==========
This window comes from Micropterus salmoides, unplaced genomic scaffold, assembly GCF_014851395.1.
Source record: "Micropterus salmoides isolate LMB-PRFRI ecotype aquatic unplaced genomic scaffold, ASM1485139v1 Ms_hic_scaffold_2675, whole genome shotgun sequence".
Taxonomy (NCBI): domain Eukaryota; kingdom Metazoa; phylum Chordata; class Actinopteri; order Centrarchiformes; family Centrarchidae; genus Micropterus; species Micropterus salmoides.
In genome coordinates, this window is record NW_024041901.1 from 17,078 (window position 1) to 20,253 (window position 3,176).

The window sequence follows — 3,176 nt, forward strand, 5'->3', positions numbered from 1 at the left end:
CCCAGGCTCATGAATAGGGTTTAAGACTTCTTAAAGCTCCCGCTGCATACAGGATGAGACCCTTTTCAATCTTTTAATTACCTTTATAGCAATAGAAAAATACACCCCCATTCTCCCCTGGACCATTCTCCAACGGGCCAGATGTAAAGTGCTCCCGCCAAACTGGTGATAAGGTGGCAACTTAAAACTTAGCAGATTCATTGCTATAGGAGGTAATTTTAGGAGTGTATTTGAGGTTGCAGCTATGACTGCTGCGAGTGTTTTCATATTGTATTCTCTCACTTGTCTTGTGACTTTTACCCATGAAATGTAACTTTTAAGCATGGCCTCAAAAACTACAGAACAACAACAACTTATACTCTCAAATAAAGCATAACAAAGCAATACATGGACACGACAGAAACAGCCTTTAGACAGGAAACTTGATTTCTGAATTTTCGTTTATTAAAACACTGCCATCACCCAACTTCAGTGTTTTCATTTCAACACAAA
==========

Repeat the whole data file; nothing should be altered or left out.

This window comes from Micropterus salmoides, unplaced genomic scaffold, assembly GCF_014851395.1.
Source record: "Micropterus salmoides isolate LMB-PRFRI ecotype aquatic unplaced genomic scaffold, ASM1485139v1 Ms_hic_scaffold_2675, whole genome shotgun sequence".
Taxonomy (NCBI): domain Eukaryota; kingdom Metazoa; phylum Chordata; class Actinopteri; order Centrarchiformes; family Centrarchidae; genus Micropterus; species Micropterus salmoides.
In genome coordinates, this window is record NW_024041901.1 from 17,078 (window position 1) to 20,253 (window position 3,176).

The window sequence follows — 3,176 nt, forward strand, 5'->3', positions numbered from 1 at the left end:
CCCAGGCTCATGAATAGGGTTTAAGACTTCTTAAAGCTCCCGCTGCATACAGGATGAGACCCTTTTCAATCTTTTAATTACCTTTATAGCAATAGAAAAATACACCCCCATTCTCCCCTGGACCATTCTCCAACGGGCCAGATGTAAAGTGCTCCCGCCAAACTGGTGATAAGGTGGCAACTTAAAACTTAGCAGATTCATTGCTATAGGAGGTAATTTTAGGAGTGTATTTGAGGTTGCAGCTATGACTGCTGCGAGTGTTTTCATATTGTATTCTCTCACTTGTCTTGTGACTTTTACCCATGAAATGTAACTTTTAAGCATGGCCTCAAAAACTACAGAACAACAACAACTTATACTCTCAAATAAAGCATAACAAAGCAATACATGGACACGACAGAAACAGCCTTTAGACAGGAAACTTGATTTCTGAATTTTCGTTTATTAAAACACTGCCATCACCCAACTTCAGTGTTTTCATTTCAACACAAA